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The Victim and the Rebel or Why We Need Christus Victor and Penal Substitution

Categories: The Atonement

IThirst006[1]Failure to appreciate the paradoxical (and unapologetically so) nature of Scripture and the all-too-human-tendency to band-wagon and carry things to their “necessary” logical conclusions (let’s call this “rationalization”) lead to unbalanced doctrinal and theological systems. Perhaps nowhere is this sort of thing more apparent than the setting of Christus Victor (that in Jesus’ death God destroys the power of evil, sin, and death over humans and the creation) against Penal Substitution (where God in Christ suffers the punishment for sin and rebellion); or as some tend to put it a “loving” and a “forgiving” God vis-à-vis a God “who needs to punish in order to forgive.”
Now, the rejection of Penal Substitution (in whatever form) is usually accompanied by the claim that it is a late articulation by Anslem who basically articulated the crucifixion within the conceptual framework of the feudal lord system and therefore should be rejected (though such a claim is open to a the charge of genetic fallacy). Now this true as it goes, but it doesn’t therefore mean we should reject all forms of this doctrine. There is plenty of divine punishment throughout Scripture, not least Romans 2:6-11, that to simply use Anselm’s particular model to reject any idea that Jesus suffers the wrath of God as punishment for our sins deeply problematic and unsustainable exegetically.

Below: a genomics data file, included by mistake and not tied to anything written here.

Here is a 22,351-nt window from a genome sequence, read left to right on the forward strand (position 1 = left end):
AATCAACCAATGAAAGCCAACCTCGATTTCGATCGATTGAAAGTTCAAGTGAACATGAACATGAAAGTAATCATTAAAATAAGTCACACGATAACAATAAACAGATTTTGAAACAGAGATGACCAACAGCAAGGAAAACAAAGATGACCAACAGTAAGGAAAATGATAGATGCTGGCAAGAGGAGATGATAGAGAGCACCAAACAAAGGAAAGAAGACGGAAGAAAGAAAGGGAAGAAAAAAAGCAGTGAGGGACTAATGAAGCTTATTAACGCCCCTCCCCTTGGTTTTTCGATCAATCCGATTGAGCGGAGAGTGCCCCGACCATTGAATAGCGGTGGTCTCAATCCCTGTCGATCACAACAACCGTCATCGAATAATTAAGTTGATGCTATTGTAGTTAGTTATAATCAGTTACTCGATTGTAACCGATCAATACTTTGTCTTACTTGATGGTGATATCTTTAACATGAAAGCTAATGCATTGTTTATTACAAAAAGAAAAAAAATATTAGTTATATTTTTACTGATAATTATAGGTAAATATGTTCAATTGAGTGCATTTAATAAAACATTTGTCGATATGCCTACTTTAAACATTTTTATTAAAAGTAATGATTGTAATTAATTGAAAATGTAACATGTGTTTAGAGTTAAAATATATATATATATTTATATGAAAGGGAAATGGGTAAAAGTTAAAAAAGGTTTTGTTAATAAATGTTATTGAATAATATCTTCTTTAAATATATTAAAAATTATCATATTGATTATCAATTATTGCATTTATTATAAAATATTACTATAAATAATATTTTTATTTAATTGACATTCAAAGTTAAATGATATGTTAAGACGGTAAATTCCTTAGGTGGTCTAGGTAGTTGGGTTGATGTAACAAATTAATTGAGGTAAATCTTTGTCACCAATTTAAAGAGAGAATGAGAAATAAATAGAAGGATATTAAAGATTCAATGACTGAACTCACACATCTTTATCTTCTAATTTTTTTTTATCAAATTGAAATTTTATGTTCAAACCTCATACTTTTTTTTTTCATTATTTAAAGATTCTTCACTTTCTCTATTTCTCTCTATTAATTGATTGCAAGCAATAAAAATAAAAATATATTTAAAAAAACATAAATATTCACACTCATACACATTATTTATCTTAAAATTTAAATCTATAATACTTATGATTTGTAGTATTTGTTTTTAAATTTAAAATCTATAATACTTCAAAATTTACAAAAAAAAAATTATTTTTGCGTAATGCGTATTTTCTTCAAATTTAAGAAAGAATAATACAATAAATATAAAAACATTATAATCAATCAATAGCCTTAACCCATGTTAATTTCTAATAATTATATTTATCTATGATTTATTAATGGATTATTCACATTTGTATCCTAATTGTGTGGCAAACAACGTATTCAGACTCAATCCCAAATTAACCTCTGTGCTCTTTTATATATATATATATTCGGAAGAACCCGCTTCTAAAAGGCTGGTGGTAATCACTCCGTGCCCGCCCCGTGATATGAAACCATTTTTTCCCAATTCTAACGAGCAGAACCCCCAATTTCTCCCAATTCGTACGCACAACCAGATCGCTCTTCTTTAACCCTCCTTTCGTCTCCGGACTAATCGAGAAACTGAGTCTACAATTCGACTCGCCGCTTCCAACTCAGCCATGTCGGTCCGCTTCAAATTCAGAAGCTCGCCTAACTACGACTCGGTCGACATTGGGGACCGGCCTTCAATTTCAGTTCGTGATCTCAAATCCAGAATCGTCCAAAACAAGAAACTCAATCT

However, there is a correlate anthropological issue that is integrated with these two views of the atonement that mirror the discussion. The under playing of human guilt in favor of the very Scriptural notion that we are also victims of forces—Sin, Satan, death, etc.—greater than us; perhaps, and this is just a hunch, many of us grew tired of the over-emphasis of our guilt before an “angry God” that we wildly swung the pendulum in the opposite direction entirely in favor of the line of atonement that stressed our needing rescue and God’s accomplishment of that rescue in his own the death on the cross?
But should we not rather hold the two together paradoxically?
Namely, that we are both the victims of a force more powerful than us and yet we nevertheless are the responsible and willing participants in sin and evil. And that Calvary astonishingly deals with both sides of this human predicament: our helplessness and our guilt. Graham A. Cole said it well in his God the Peacemaker when he concluded:
We human beings are paradoxes: capable of both greatness and unspeakable evil. This is unsurprising if the biblical story is believed. We remain images of God (the glory) structurally and functionally—albeit damaged though we are. Yet we are sinners (the garbage). Any account that does not reckon with the paradox is flawed. We are not devils, even though we can act like them. Christians ought not to be misanthropes. But we are not moral innocents either…[1]